The church consisted of a 13th-century nave of five bays with aisles on both sides, a chancel, and a west tower. This comparatively large building seems to have gradually fallen into disrepair with the decay of the village, and by 1724 the chancel had almost disappeared and the tower was in a very ruinous condition. (fn. 63) Sunday services were then only held there once in three weeks in summer and once a month in winter, and communion was celebrated at Preston. (fn. 64) Soon after this the aisles became unroofed, and by the end of the century the church was reduced to the four eastern bays of the nave, the arches of which were blocked up, and a bell-cote constructed over the east gable to take the bells from the fallen tower. (fn. 65) The materials from this were taken to build a sham ruin in Goodwood Park. In 1836 the whole was entirely rebuilt except for the nave arcades.
The church consists to-day of a nave of five bays with aisles to north and south, a south porch and western tower, and a chancel with north vestry. The exterior of the church shows flint-work with pseudoNorman dressings in Roman cement. The arcades of the nave are supported on each side by four circular columns with rich stiff-leaf ornament on the bells and two heavy rolls, with a scotia between them, as abacus. The bases are water-holding. The arches have an inner order with large pointed rolls, very deeply quirked, to the arrises. The western arches are restored, but the rest of the arcades seem to be original work. No old monuments remain.
The registers date from 1538, and are now in the church of All Saints, since 1892 the parish church of Hove. (fn. 68)
ALL SAINTS was constituted the parish church in 1892. It was designed by J. L. Pearson and the nave was begun in 1889, consecrated in 1891, and the chancel, transepts, and chapel added in 1901. The stone reredos and sedilia on both sides of the chancel were added in 1908. The base of the tower at the south-west and the western porch were built in 1924. The church is of Sussex sandstone ashlar, with an oak roof in the Early Decorated style, and consists of a nave of five bays, aisles, transepts, chancel, apsidal chapel at the south-east connected to the vestry at the north-east by a passage behind the altar, and a small chapel beneath the organ also at the north-east. There is a turret on either corner of the east end, and a good modern window in the wall of the tower.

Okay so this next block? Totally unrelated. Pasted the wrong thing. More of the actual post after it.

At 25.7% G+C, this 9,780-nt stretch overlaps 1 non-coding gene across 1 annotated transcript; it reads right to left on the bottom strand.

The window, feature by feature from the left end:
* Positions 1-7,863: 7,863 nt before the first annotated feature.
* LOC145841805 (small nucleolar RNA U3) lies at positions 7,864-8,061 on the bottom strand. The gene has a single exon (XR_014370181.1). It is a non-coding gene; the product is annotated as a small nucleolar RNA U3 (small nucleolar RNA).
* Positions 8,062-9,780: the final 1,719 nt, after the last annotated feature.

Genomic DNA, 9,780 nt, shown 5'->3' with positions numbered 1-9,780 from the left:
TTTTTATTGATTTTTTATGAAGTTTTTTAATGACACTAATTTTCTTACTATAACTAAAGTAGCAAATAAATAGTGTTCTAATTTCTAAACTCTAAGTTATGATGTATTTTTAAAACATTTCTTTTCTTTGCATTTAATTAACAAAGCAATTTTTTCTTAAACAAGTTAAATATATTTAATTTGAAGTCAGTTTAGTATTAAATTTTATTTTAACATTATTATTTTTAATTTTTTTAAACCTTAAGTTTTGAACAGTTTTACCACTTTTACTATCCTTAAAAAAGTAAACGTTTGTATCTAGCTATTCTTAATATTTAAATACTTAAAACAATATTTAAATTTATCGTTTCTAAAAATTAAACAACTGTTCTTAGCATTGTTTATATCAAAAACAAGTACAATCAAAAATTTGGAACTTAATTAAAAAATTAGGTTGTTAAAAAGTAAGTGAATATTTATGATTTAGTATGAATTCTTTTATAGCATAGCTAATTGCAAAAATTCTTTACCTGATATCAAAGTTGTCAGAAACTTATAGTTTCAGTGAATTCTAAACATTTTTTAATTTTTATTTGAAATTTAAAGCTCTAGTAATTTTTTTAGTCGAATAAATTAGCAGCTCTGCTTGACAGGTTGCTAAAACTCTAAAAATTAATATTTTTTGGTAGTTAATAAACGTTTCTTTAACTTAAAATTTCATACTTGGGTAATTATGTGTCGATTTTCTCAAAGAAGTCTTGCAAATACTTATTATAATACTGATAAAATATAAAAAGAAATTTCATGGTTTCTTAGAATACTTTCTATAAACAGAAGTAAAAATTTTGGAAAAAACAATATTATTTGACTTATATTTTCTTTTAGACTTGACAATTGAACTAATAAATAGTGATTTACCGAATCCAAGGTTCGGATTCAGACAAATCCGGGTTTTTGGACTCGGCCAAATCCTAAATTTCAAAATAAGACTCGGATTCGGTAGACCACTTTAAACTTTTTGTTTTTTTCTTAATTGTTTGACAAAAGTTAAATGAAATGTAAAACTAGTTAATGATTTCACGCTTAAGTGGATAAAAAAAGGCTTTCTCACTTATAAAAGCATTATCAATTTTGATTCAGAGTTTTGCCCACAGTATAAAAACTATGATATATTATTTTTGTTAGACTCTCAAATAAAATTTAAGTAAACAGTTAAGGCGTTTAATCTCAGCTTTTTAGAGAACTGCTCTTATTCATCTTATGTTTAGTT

EMMANUEL, Lansdowne Road, is an unconsecrated proprietary chapel built in 1868 of brick with a cement facing and a lead roof. It consists of a clerestoried nave, aisles, transepts containing galleries, a small chancel at the west, with the pulpit in the middle, and a gallery at the east holding the organ.
HOLY TRINITY, Eaton Road, designed by Mr. Woodman, was built in 1864 of red brick with stone dressings in an Italian Gothic style. There is a battlemented tower on the south with a round stair-turret in its west wall and with an open porch at its base. The building consists of a nave of four bays with a wooden gallery at the west, aisles, and apsidal chancel with the vestry to the south and the organ-chamber to the north.
ST. AGNES, Fonthill Road, was built in 1913 (the aisle and porches being added in 1930) and is of red brick with stone dressings. It is uncompleted and consists of a nave over a hall, south aisle, of which the east end is divided off as a vestry and the west end is used as a chapel, and two south porches.
ST. ANDREW, Waterloo Street, was built in 1828 from the designs of Sir Charles Barry, the chancel being added in 1882, and is of brick, with cement facing at the west, in a Romanesque style. It consists of a west porch and turret with clock, nave, wide chancel with a dome in the middle supported by four arches, the altar being in a small apse, and western gallery. The communion plate is of 1828, except for a silver almsdish of 1755. (fn. 69)